By this honourable appointment, Beattie found himself, through an extraordinary dispensation of fortune, elevated in the course of two years from the humble and obscure situation of a country parish school-master, to a place of very high dignity in one of the principal seats of learning in the country, where he could give full scope to his talents, and indulge, in the greatest extent, his favourite propensity of communicating knowledge. His first business was to prepare a course of lectures, which he began to deliver to his pupils during the session of 1760-1, and which, during subsequent years, he greatly improved. In the discharge of his duties, he was quite indefatigable; not only delivering the usual lectures, but taking care, by frequent recapitulations and public examinations, to impress upon the minds of his auditors the great and important doctrines which he taught.

So early as the year 1756, Dr Beattie had occasionally sent poetical contributions to the Scots Magazine from his retirement at Fordoun. Some of these, along with others, he now arranged in a small volume, which was published at London, 1760, and dedicated to the Earl of Errol, his recent benefactor. His "Original Poems and Translations,"—such was the title of the volume—made him favourably known to the public as a poet, and encouraged him to further exertions in that branch of composition. He also studied verse-making as an art, and in 1762, wrote his "Essay on Poetry," which was published in 1776, along with the quarto edition of his "Essay on Truth." In 1763, he visited London from curiosity, and in 1765, he published a poem of considerable length, but unfortunate design, under the title of "The Judgment of Paris," which threatened to be as fatal to his poetical career, as its subject had been to the Trojan state. In 1766, he published an enlarged edition of his poems, containing, among other compositions, "The Judgment of Paris;" but this poem he never afterwards reprinted. His object was to make the classical fable subservient to the cause of virtue, by personifying wisdom, ambition, and pleasure, in the characters of three goddesses, an idea too metaphysical to be generally liked, and which could scarcely be compensated by the graces of even Beattie’s muse.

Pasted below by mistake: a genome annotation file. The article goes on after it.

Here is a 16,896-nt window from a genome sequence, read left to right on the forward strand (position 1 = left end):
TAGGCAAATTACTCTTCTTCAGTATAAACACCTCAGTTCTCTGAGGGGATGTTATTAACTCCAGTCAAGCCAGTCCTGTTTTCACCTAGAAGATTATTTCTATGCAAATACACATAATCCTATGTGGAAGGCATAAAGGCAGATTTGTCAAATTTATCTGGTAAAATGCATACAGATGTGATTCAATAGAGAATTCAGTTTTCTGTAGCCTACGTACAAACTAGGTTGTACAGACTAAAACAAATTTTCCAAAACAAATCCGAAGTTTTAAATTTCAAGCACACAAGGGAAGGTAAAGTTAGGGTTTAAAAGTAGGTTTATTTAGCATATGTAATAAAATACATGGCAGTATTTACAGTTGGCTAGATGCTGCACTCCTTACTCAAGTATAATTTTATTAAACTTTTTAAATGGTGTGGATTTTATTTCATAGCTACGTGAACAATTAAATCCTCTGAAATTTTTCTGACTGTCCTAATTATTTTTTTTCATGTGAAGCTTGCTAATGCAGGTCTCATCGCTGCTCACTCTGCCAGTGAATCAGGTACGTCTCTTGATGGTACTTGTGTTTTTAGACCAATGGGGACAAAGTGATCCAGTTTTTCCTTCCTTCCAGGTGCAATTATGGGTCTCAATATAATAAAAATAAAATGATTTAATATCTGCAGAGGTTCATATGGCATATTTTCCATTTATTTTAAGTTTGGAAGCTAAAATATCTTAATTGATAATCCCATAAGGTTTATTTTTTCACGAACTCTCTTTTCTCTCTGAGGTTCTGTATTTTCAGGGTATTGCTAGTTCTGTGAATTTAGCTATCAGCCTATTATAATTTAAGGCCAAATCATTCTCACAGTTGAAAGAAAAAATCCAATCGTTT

Gray, the author of the "Elegy in a Country Church-yard," visited Scotland in the autumn of 1765, and lived for a short time at Glammis Castle with the Earl of Strathmore. Beattie, whose poetical genius was strongly akin to that of Gray, wrote to him, intreating the honour of an interview; and this was speedily accomplished, by an invitation for Dr Beattie to Glammis Castle, where the two poets laid the foundation of a friendship that was only interrupted by the death of Gray in 1771. In a letter to Sir William Forbes, Beattie thus speaks of the distinguished author of the Elegy;

"You would have been much pleased with Mr Gray. Setting aside his merit as a poet, which, however, is greater in my opinion than any of his contemporaries can boast, in this or any other nation, I found him possessed of the most exact taste, the soundest judgment, and the most extensive learning. He is happy in a singular facility of expression. His conversation abounds in original observations, delivered with no appearance of sententious formality, and seeming to arise spontaneously, without study or premeditation. I passed two very agreeable days with him at Glammis, and found him as easy in his manners, and as communicative and frank, as I could have wished."